The sky’s the limit for TSTC aviation maintenance graduate

Cortinas, a 2019 TSTC graduate, stands next to her toolbox with a mug full of coffee ready to start a 50-hour engine inspection on a Cessna 414. Courtesy photo

Ely Monalisa Cortina is ready to bring girl power to the male-dominated field of aviation. The Brownsville native knew that Texas State Technical College was the right college for her after a tour in high school introduced her to aviation maintenance, and it was in that moment that she fell in love with the complexities of an aircraft.

Cortina graduated from TSTC in December 2019 with associate degrees in Aircraft Airframe Technology and Aircraft Powerplant Technology.

The 21-year-old is not only well-equipped for her new career intellectually, but she also has the determination needed to help her take flight.

“There is nothing that can stop that girl,” said aviation maintenance instructor Leo Guajardo. “There is nothing that will get in her way to achieve what she wants, and I was so glad to have her in my class.”

Cortina discussed her time at TSTC, her new career, and even offered some words of advice for potential students who may walk in her footsteps.

Why did you decide to study aviation maintenance?

I decided on the aviation maintenance program because I’ve always found myself to be attracted to mechanical work. I’ve always enjoyed taking an object apart, learning how it functions and then putting it back together. Plus, who doesn’t think an aircraft is cool?

What motivated you to choose TSTC?

During my senior year of high school, I was able to take a tour of the campus and the programs offered. The aviation maintenance program caught my attention as soon as I walked into the hangar. I knew at that moment TSTC was the right school for me.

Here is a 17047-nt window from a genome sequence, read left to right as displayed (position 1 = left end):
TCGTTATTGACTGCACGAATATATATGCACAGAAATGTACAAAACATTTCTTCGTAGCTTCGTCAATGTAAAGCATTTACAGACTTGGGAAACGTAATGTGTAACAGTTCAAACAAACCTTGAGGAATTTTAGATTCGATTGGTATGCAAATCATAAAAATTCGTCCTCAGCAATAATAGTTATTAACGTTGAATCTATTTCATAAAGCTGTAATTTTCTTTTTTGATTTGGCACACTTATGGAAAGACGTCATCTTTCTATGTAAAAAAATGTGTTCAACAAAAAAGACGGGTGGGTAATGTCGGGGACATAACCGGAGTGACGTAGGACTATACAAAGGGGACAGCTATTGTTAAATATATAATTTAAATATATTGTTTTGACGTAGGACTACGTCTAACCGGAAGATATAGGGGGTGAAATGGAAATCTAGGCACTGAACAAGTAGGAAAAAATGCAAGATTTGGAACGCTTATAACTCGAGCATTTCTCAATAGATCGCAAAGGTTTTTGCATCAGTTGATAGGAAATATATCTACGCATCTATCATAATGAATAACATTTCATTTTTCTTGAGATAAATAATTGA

Who at TSTC has had the most influence on your success?

The person who influenced me the most would be my instructor Leo Guajardo. As a female entering a male-dominant field, he reassured me that my success is possible and there are no limitations as to how far I will go in this career. He is a well-rounded instructor who doesn’t mind taking the extra time to help a student understand a subject they are having trouble with, both in the book and hands-on work.

Talk a little bit about your new role.

My new role will be at the Laughlin Air Force Base in Del Rio. It will include engine work and structural work on the Beechcraft T-6 aircraft they use to train military personnel.

How has TSTC prepared you for this career?

TSTC has prepared me by challenging my critical-thinking skills. I enjoyed how the college provided us with different types of aircraft and engines to prepare us for the real world as much as possible.

Do you have a favorite memory at TSTC?

I have many favorite memories. Although one that has always stood out was when I was taught how to start a Cessna 175 aircraft during one of our class lectures. Hearing any aircraft always rekindles my love of aviation.

Do you have any advice for future TSTC students?

My advice would be to push through all the difficult days you will come by. Never lose sight of the finish line; you will be happy with the person you will become. All the knowledge and experience you will acquire will guarantee your success in whatever company you choose to work for.

To learn more about Aircraft Airframe Technology and Aircraft Powerplant Technology at TSTC, visit tstc.edu.